Considering in particular the case of Netherlands, crisis management is the responsibility of the local government, however participation from various agencies is based on their voluntary participation in the process.
Based upon disaster recovery planning the paper, 'Information Technology Disaster Recovery Plan: Case Study' (Omar, Alijani, & Mason, 2011), states the importance of computerized data to businesses today and indicates that disaster recovery planning is equally important for businesses to continue working. This paper evaluates the case of Houston Community College HCC) which implemented a disaster recovery plan after hurricane Katrina. The college lost important data in the wake of the disaster, and the study indicates that it is essential in planning recovery to identify critical data and have a clear recovery plan.
In the case of HCC, the plan was a success as after another hurricane, Ike hit Houston, the implementation worked and the college continued to function without fail. Quoting the paper (Scholtens, 2008):
"Implementation of the Disaster Recovery Plan using Oracle Data Guard to the Cyrus One Data Center ensured that the goal to replicate data and IT processes and procedures of critical applications was successful." (Scholtens, 2008)
Another article, (Jones, 2011) talks about Records and Information Management (RIM), and how a lot of companies while having business continuity management and plans, do not have proper data recovery procedures. This article talks about how RIM impacts an effective BCP and what aspects should be looked into in accordance with risk mitigation. The paper is a clear guideline as to how to prepare a BCP and what factors to look into.
Looking at disaster recovery and preparedness for the future, Naill Momani indicates that (Momani, 2010):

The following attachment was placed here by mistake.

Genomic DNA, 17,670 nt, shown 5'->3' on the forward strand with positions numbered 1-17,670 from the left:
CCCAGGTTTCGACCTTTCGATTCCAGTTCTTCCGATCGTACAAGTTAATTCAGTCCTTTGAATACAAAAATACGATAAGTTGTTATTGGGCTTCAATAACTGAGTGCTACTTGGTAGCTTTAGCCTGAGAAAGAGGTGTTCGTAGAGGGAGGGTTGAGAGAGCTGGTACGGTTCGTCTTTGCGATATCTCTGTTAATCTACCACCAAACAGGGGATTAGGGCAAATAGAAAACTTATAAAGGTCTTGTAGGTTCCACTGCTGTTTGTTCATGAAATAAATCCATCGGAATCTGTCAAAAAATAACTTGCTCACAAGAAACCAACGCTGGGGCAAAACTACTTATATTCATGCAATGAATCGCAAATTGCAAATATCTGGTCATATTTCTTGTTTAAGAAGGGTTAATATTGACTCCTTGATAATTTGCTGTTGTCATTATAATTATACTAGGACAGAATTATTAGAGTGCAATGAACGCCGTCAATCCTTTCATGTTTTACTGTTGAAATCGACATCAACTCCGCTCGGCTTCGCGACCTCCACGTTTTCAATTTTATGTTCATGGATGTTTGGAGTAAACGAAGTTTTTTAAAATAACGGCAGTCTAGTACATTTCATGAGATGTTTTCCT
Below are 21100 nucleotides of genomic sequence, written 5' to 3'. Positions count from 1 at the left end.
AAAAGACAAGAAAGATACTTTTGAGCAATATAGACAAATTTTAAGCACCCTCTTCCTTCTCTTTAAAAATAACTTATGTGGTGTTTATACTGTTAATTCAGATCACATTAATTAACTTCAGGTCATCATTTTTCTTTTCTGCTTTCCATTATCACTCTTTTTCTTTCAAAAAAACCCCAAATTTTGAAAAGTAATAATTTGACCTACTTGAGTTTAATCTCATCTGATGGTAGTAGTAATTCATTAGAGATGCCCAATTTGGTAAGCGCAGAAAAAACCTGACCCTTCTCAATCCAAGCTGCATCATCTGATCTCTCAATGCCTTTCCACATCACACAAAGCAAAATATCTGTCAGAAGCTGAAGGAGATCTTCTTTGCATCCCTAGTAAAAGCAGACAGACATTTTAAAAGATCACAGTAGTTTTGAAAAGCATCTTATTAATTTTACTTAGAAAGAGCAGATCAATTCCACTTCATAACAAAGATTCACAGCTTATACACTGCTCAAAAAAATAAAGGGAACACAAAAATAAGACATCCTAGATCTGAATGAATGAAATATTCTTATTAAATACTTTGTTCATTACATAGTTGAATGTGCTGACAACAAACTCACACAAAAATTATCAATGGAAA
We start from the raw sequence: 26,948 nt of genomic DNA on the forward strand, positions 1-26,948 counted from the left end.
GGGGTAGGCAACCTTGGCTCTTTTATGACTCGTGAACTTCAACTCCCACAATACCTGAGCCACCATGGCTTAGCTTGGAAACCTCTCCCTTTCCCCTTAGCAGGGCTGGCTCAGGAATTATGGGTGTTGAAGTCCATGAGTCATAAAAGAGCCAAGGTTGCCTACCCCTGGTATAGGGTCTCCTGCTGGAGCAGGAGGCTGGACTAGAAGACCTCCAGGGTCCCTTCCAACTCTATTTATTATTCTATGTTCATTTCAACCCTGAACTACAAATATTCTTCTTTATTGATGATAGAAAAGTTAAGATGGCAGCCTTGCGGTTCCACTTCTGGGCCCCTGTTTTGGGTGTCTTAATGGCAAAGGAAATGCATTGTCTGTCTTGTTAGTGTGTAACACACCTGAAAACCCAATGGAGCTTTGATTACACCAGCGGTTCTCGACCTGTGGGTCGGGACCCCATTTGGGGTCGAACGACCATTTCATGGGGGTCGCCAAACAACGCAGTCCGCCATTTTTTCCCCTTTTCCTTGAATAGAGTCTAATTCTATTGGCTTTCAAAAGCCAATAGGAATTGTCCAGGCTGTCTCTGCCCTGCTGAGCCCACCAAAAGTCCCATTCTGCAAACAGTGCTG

"It is important to understand the causes of business losses such as human, technology failures or natural and man-made disasters. When we understand the sources of these risks and their potential impacts we could advise strategies to prevent or reduce them to an acceptable level which could be used to prepare effective business continuity plans." (Momani, 2010)
Having analyzed all these theories and statements in light of the literature reviewed, Nissan has recently recovered from the disastrous earthquake and in its wake after a year the company has started to come out of the crisis. According to a report by Greg Keenan, in the article titled 'After a year of disasters, Japan's auto sector fights back' states that Japanese automakers such as Nissan suffered severe losses but despite the setbacks the Japanese industry is back to its value systems and its roots of continuous improvement and has taken all measures to gauge the impact of the crisis and to objectively analyze the disaster's impact.
The industry, although not prepared for a disaster of this severity has learnt its lessons and is now recovering from the aftershocks by planning in detail the alternate solutions in the event of such an event occurring again.
Nissan along with other automakers faced a severe dearth of microcontrollers and essential but very small component cars, the shortage of which woke up people to the necessity of this vital component, but by that time disaster had struck and firms had to cut production to cope with the shortage of microcontrollers.
Some of the key learning's from this case have been indicated as follows:
"The twin disasters of the earthquake and the Thailand flooding have given them a much more extensive and intricate knowledge of their supply base, an understanding that was previously confined to direct suppliers but now extends down to the third- and fourth-tiers. Executives hope this means that after the next earthquake, they won't have to spend weeks or months finding out what part comes from which plant located where. They are requiring some suppliers to keep slightly more inventory on hand than they do now. They will also insist that…[continue]